Thursday, July 9, 2009

Woodfin: TN18 battles


Woodfins at Tullahoma

TN GenWeb Project
45th Tennessee Infantry

In the Battle of Murfreesboro, December 31, 1862-January 2, 1863, Brown's Brigade, commanded first by Colonel J. B. Palmer, later by Brigadier General Gideon J. Pillow, formed part of Breckinridge's Division. At this time, the brigade was composed of the 18th, 26th, 28th, 32nd, and 45th Tennessee Regiments, pluS Moses' Battery, with the 32nd on detached service. The regiment suffered only a few casualties on December 31, but in the charge by Breckinridge's Division in the afternoon of January 2, it lost heavily, total casualties amounting to 113. On January 19, 1863, the 45th reported 323 present for duty, out of 449 present.

During March and April, 1863 the regiment was stationed at Fairfield; and on June 26, just after the affair at Hoover's Gap, Lieutenant General William J. Hardee, in a note to Major General A. P. Stewart, wrote "The 45th is at Shilob Church. If you retrogade, bring it back with you and consider it under your orders. The rest of Brown's Brigade, except the 26th, is at Tullahoma."

History of the 32nd Tennessee Infantry

They were encamped there until the Army of Tennessee withdrew from Murfreesboro and went into winter quarters at Tullahoma, TN.

At this time, Col. John C. Brown, of the 3rd TN, was promoted to Brigadier-General and given his brigade: the 18th, the 26th, the 32nd, and 45th regiments, all of Tennessee troops.

In June of 1863, they were marched to Beech Grove, then towards Woodbury, TN. Here, they had hoped to cut off federal troops before they passed through a gap in the mountains. The federals had found out about the trap and withdrawn. They then marched back to Beech Grove and on to Wartrace, TN.

The 45th Tennessee fights at Chickamauga, Stones River
By MIKE WEST Managing Editor
The Murfreesboro Post

But the charge was still scheduled for 4 p.m. with the lateness of the hour, Bragg thought, not giving the Union troops time to counterattack.

However, Union Maj. General Thomas L. Crittenden spotted the Confederates building for an attack. Crittenden ordered his chief of artillery, Maj. John Mendenhall, to gather all available artillery in the area.

Mendenhall assembled a huge battery of 58 cannons on the west bank of McFadden’s Ford.

Breckinridge’s men, including the Rutherford County troops in the 18th and 45th Regiments, charged.

Palmer, relieved of brigade command by Gideon Pillow an hour earlier, rejoined the 18th.

Pillow, after the attack began, was found cowering behind a tree by a furious Breckinridge, who ordered him forward.

The Confederate’s dislodged VanCleve’s men, who were now commanded by Col. Samuel Beatty.

Screaming the infamous Rebel yell, they pursued the Union troops across Stones River. When they were in range, Mendenhall fired over his own troops into Breckinridge’s men. The huge battery was firing more than a hundred cannon blasts a minute.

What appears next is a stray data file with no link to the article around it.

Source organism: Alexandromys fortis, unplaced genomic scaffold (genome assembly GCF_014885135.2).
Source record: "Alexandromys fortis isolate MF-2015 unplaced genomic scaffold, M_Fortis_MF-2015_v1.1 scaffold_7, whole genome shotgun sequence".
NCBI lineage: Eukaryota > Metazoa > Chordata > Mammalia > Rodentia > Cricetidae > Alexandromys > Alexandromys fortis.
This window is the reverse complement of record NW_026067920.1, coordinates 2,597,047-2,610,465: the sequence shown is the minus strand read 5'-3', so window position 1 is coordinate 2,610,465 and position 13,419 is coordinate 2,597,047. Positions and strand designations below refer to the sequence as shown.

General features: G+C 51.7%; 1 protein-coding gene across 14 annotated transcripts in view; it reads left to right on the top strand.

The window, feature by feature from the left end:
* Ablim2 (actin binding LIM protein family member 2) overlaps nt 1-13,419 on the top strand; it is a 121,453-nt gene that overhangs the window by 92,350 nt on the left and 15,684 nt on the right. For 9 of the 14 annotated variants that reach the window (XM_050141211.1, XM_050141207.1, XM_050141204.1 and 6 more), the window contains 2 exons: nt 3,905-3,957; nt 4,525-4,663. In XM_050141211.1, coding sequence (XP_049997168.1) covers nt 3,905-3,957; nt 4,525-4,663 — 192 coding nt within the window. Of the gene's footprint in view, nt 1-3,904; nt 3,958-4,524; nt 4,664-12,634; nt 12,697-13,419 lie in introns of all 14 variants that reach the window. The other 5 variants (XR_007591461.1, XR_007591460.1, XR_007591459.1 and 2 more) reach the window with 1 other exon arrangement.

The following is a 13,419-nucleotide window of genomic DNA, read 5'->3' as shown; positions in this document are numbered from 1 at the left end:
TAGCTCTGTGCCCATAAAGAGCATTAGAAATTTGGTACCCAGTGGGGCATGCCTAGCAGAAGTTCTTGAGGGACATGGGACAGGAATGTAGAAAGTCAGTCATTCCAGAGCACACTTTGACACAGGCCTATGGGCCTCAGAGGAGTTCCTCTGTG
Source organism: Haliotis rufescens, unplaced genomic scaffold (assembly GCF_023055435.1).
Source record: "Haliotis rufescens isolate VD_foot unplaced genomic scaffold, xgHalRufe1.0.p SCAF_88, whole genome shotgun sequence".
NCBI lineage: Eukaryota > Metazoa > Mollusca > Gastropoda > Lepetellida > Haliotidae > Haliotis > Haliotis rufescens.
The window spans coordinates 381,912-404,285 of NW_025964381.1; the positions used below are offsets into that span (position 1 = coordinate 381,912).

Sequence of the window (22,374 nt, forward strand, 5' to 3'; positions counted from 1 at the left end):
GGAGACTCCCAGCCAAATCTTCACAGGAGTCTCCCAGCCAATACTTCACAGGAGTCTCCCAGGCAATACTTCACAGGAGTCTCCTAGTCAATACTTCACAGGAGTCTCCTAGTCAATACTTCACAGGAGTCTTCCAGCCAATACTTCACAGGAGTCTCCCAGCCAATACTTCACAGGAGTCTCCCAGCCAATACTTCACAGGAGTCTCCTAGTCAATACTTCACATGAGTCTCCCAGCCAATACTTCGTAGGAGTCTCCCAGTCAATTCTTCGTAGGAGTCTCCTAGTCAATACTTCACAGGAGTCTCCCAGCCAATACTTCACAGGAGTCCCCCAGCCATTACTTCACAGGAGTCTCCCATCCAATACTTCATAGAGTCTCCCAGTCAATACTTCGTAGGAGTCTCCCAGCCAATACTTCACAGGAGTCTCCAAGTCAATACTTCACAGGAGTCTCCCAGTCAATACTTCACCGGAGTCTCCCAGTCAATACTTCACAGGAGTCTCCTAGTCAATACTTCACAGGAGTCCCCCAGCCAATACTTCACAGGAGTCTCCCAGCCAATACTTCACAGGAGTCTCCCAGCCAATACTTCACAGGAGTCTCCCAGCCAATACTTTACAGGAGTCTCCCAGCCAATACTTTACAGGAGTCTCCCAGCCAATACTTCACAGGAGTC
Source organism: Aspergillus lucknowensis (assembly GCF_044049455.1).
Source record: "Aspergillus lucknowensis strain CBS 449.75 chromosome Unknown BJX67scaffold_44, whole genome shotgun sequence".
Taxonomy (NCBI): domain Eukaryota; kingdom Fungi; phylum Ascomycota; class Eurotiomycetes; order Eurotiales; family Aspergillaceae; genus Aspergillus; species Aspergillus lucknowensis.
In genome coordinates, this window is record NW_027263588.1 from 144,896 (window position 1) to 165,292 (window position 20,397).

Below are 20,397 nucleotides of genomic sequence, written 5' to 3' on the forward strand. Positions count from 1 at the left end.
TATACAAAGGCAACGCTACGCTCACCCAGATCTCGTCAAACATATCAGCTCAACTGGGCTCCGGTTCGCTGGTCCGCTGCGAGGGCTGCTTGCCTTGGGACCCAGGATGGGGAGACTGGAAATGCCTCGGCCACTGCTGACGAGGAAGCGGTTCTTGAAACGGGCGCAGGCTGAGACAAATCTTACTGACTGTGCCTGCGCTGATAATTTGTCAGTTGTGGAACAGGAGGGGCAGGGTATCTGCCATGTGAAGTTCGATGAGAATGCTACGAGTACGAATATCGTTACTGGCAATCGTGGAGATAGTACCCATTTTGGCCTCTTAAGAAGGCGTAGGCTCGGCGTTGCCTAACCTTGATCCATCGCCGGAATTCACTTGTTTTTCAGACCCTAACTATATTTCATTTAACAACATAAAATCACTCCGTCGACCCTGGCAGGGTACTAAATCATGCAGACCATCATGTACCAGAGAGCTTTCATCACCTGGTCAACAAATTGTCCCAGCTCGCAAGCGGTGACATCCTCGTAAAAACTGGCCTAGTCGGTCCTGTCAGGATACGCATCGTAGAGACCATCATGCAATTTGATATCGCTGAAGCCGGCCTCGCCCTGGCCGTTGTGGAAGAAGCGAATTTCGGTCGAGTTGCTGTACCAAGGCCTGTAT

The fight lasted less than 20 minutes with the Confederates suffering more than 1,700 causalities. Stones River literally ran red with their blood.

Bragg had thrown away victory at Stones River.

Col. Anderson Searcy’s regiment had 113 causalities during that brief encounter. Col. Palmer suffered three major wounds, but survived. Brig. Gen. Hanson was killed.

Bragg retreated to Tullahoma where on Feb. 16, 1863; the 45th was reassigned to Maj. Gen. B.F. Cheatham’s Brigade of Polk’s Corps. On Feb. 28, Brown (Palmer’s) Brigade got a new infusion of men in the form of the 23rd Tennessee.

The 45th was stationed at Fairfield in March and April 1863. After the Battle of Hoover’s Gap, it was transferred again to Maj. Gen. Alexander P. Stewart’s Division. Fortunately, the unit did miss the fight at Hoover’s Gap where Union Col. John T. Wilder first “premiered” the firepower of the Spencer repeating rifle.


Reunion photos

Rutherford Co. pension apps
Includes Hugh White Woodfin - not Samuel

Sons of Confed Veterans - Tenn Division

Library of Congress photos

Selected battles

Leaders Army of Tennessee

Life in camp

Nicholas Woodfin - lawyer in Buncombe Co NC

Military history forum - connect with others in the TN18
Also in Co. F - James Knox Polk Marbury

Samuel Woodfin's units

Breckinridge's Division - 1st Corps - Army of Tennessee

Jan - May
Brown's Brigade - Breckinridge's Division - 2nd Corps - Army of Tennessee
Jan - Murfreesboro / Stones River
NPS Battlefield | NPS | Hazen's monument | Stones River reports

May - Sep
Brown's Brigade - Bate's-Stewart's Division - 2nd Corps - Army of Tennessee
June - Tullahoma Campaign
Description: BlueGray Trail | AOTC | Wiki |

Sep - Oct
Brown's Brigade - Stewart's Division - Buckner's Corps - Army of Tennessee
Sep 19-20 - Chickamauga
Lost 135 of 330. Col. Palmer wounded, out until summer of 64

** Woodfin out **
Nov 23-25 - Chattanooga/Missionary Ridge - Moses & Hugh captured
Nov 12 - 18th Joins with 45th under Maj Gen Carter Stevenson Div., 1st Corps (Nov-Feb)
Troops sent to Chattanooga where they surround Rosecrans' Union forces in the city.
18th is on Lookout Mountain.
Missionary Ridge
Defeated CSA troops retreat to Dalton, Ga. SC Woodfin joins them there.

Feb - Apr 65
Brown's Brigade - Stevenson's Division - 2nd Corps - Army of Tennessee
Brown's Brigade - Brig. Gen. JOHN C. BROWN.